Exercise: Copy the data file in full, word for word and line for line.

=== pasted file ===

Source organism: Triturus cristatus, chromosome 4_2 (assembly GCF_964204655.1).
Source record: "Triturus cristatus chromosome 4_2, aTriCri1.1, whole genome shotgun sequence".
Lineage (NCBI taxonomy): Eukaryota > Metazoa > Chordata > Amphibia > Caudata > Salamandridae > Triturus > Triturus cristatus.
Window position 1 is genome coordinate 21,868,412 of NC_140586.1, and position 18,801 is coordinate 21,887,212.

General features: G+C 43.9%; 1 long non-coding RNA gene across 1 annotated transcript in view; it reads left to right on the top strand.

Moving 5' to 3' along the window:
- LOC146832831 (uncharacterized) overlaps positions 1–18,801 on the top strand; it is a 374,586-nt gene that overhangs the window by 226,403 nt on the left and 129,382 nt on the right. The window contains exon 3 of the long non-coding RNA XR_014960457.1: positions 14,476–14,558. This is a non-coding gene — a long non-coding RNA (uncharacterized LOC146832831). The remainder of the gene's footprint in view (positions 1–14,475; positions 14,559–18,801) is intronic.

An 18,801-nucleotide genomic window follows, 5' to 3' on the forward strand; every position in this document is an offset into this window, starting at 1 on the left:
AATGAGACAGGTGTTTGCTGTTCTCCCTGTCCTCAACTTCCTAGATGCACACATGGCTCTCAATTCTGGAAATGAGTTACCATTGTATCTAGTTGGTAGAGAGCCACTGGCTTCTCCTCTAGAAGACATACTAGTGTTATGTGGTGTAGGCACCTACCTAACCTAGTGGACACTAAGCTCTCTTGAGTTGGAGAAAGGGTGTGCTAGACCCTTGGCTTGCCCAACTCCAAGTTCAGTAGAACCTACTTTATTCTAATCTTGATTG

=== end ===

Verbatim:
Source organism: Triturus cristatus, chromosome 4_2 (assembly GCF_964204655.1).
Source record: "Triturus cristatus chromosome 4_2, aTriCri1.1, whole genome shotgun sequence".
Lineage (NCBI taxonomy): Eukaryota > Metazoa > Chordata > Amphibia > Caudata > Salamandridae > Triturus > Triturus cristatus.
Window position 1 is genome coordinate 21,868,412 of NC_140586.1, and position 18,801 is coordinate 21,887,212.

General features: G+C 43.9%; 1 long non-coding RNA gene across 1 annotated transcript in view; it reads left to right on the top strand.

Moving 5' to 3' along the window:
- LOC146832831 (uncharacterized) overlaps positions 1–18,801 on the top strand; it is a 374,586-nt gene that overhangs the window by 226,403 nt on the left and 129,382 nt on the right. The window contains exon 3 of the long non-coding RNA XR_014960457.1: positions 14,476–14,558. This is a non-coding gene — a long non-coding RNA (uncharacterized LOC146832831). The remainder of the gene's footprint in view (positions 1–14,475; positions 14,559–18,801) is intronic.

An 18,801-nucleotide genomic window follows, 5' to 3' on the forward strand; every position in this document is an offset into this window, starting at 1 on the left:
AATGAGACAGGTGTTTGCTGTTCTCCCTGTCCTCAACTTCCTAGATGCACACATGGCTCTCAATTCTGGAAATGAGTTACCATTGTATCTAGTTGGTAGAGAGCCACTGGCTTCTCCTCTAGAAGACATACTAGTGTTATGTGGTGTAGGCACCTACCTAACCTAGTGGACACTAAGCTCTCTTGAGTTGGAGAAAGGGTGTGCTAGACCCTTGGCTTGCCCAACTCCAAGTTCAGTAGAACCTACTTTATTCTAATCTTGATTG